Creativity knows no age

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Creativity knows no age


They say that as you get older, your mind starts to slip. But it is more than the mind that is lost. Old people begin to fade into the background as their younger, faster and more beautiful counterparts move up in the ranks.

Art is one area in which old people continue to work, and garner respect, as though their age were not a factor. Many artists have demonstrated a tremendous ability to produce great works of art even after their bodies are bent with age.

Michelangelo Antonioni, an Italian modernist film director who passed away three years ago, is one of them. At the age of 83, he produced “Beyond the Clouds” with partial help from German director Wim Wenders. For more than 10 years, Antonioni had suffered from the aftermath of a stroke. He was paralyzed and could not speak. But he continued to direct, shooting on location on a wheelchair pulled by his wife and communicating by writing. He even completed two films in his 90s.

In the East, we have Akira Kurosawa, a Japanese film director who is called the “emperor of films.” When he won the Palme d’Or at the Cannes Film Festival with “Kagemusha” in 1980, he was 70 years old. He received a standing ovation at the awards ceremony and went on to say that he would work harder to present a better movie next time. True to his word, he produced his masterpiece “Ran” just five years later. Five years after that, at the age of 80, he was honored with the Lifetime Achievement Award at the Academy Awards - a first for an Asian director. Again, he left the audience speechless when he said, “I have produced films for more than 50 years, but I still don’t know what a movie is.” Kurosawa was full of energy and directed one film per year even after becoming an octogenarian.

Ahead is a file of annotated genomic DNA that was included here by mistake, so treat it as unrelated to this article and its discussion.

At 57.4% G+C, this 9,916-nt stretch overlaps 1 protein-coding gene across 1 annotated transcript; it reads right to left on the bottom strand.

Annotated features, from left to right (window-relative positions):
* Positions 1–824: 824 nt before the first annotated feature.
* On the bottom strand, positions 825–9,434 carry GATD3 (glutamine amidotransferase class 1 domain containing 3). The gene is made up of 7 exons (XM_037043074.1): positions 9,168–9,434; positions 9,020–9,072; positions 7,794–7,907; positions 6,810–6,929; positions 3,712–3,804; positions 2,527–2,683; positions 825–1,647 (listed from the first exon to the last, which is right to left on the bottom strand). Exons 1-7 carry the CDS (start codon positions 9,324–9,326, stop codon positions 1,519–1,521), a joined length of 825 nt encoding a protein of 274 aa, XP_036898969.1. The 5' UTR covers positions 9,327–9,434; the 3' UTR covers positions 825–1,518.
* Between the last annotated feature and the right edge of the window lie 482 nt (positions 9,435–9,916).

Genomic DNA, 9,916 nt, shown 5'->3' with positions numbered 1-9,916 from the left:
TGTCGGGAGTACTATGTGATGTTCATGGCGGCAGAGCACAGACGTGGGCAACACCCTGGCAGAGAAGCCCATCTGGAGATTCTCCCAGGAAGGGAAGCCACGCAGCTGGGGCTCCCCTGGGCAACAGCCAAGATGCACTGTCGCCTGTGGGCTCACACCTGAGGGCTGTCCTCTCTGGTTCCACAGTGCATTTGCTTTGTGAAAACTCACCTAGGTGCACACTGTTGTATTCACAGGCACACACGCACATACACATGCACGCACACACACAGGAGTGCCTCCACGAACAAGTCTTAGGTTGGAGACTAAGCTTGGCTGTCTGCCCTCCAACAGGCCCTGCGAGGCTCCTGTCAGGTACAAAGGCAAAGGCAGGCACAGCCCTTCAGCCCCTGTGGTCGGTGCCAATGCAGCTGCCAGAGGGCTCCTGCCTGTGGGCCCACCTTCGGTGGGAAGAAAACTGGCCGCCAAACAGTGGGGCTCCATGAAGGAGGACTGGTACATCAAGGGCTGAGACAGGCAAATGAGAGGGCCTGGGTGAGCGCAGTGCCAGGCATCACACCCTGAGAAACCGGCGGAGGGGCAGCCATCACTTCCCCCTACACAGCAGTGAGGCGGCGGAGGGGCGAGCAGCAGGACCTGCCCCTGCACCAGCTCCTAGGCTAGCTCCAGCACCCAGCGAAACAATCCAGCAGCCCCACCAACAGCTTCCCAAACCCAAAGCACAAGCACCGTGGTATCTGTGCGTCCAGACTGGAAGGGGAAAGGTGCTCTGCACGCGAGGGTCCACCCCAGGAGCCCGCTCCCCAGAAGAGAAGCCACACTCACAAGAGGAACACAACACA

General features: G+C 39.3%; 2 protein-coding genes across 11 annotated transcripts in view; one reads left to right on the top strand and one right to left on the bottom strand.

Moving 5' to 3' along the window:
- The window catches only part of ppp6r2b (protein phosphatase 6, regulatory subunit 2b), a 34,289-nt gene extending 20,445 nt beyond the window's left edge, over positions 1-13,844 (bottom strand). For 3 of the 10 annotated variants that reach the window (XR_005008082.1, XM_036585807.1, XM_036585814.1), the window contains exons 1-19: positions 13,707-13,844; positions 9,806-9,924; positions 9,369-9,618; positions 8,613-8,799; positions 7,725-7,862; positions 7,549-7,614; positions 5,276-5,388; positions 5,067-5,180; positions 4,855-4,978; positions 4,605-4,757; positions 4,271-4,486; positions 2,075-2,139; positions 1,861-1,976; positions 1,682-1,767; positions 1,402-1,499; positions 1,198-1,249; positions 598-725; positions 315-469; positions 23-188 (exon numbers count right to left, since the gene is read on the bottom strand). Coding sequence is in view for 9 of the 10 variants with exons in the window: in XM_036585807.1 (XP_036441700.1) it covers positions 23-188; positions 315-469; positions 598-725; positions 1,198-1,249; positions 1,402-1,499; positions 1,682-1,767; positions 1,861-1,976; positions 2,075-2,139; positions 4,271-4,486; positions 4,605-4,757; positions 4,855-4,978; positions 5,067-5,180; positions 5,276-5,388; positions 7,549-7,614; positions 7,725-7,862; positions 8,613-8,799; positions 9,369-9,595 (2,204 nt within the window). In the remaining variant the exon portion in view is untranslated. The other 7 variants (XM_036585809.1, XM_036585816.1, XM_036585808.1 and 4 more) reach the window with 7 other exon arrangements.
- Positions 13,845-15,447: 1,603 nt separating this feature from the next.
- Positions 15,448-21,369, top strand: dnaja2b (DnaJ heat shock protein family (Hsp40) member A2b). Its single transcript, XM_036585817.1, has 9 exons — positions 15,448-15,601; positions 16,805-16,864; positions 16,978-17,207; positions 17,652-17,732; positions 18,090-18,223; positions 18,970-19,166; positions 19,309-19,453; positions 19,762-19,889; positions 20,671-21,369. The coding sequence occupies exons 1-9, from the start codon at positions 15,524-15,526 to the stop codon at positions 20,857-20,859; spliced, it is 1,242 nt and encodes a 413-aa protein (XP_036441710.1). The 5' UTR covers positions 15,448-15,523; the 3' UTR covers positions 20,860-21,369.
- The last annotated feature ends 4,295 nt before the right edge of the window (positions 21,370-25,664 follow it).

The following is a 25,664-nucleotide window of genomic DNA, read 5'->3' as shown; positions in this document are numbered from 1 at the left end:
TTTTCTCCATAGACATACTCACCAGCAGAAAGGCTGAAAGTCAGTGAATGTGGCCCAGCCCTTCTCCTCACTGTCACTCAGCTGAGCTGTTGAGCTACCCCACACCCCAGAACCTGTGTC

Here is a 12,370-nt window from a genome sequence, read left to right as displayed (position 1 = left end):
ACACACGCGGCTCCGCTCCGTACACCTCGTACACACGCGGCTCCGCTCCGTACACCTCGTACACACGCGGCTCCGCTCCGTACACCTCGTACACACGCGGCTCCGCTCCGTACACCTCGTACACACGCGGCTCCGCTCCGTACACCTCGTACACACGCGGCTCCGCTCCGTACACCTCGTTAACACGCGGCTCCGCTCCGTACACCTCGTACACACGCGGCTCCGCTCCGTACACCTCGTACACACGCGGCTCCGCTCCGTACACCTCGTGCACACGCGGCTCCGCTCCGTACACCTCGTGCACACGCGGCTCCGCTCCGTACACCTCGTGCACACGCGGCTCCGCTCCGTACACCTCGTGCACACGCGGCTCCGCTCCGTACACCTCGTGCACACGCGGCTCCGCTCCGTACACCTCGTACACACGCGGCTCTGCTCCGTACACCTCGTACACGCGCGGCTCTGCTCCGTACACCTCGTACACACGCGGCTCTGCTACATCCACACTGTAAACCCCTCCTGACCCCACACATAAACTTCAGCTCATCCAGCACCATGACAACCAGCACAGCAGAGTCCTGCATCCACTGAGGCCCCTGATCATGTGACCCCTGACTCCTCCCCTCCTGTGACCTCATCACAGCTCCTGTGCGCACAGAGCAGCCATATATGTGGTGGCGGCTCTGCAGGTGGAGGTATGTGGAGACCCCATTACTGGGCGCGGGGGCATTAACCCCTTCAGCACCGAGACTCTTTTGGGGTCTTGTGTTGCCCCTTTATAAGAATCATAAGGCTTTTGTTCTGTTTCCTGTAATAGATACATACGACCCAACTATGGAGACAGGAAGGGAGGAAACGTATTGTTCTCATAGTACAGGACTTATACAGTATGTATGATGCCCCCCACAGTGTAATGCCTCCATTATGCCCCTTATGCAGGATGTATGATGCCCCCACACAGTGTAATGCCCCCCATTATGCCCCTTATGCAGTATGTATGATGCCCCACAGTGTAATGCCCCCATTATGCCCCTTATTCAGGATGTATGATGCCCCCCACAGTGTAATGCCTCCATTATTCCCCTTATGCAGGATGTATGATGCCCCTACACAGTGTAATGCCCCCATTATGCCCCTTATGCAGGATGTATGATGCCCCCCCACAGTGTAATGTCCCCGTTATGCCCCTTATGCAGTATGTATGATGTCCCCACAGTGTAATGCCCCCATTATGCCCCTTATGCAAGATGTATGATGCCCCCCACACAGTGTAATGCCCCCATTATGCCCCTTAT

In another example of excellence in age, Gabriel Garcia Marquez, who won the Nobel Prize Literature, is said to be preparing to release a new novel soon. He is 83, the same age Antonio Stradivari was when he crafted the best instrument of his lifetime. That means that Marquez, who has not yet recovered from lymph cancer, still may not have created the work of his life.

Euripides, who once said that the aged are nothing but voice and shadow, would have been pleased to know that his words still hold weight in our society. But it was Sophocles who said that there is no one who loves life more than the aged - and he was right.

*The writer is a culture and sports reporter of the JoongAng Ilbo.

By Ki Sun-min
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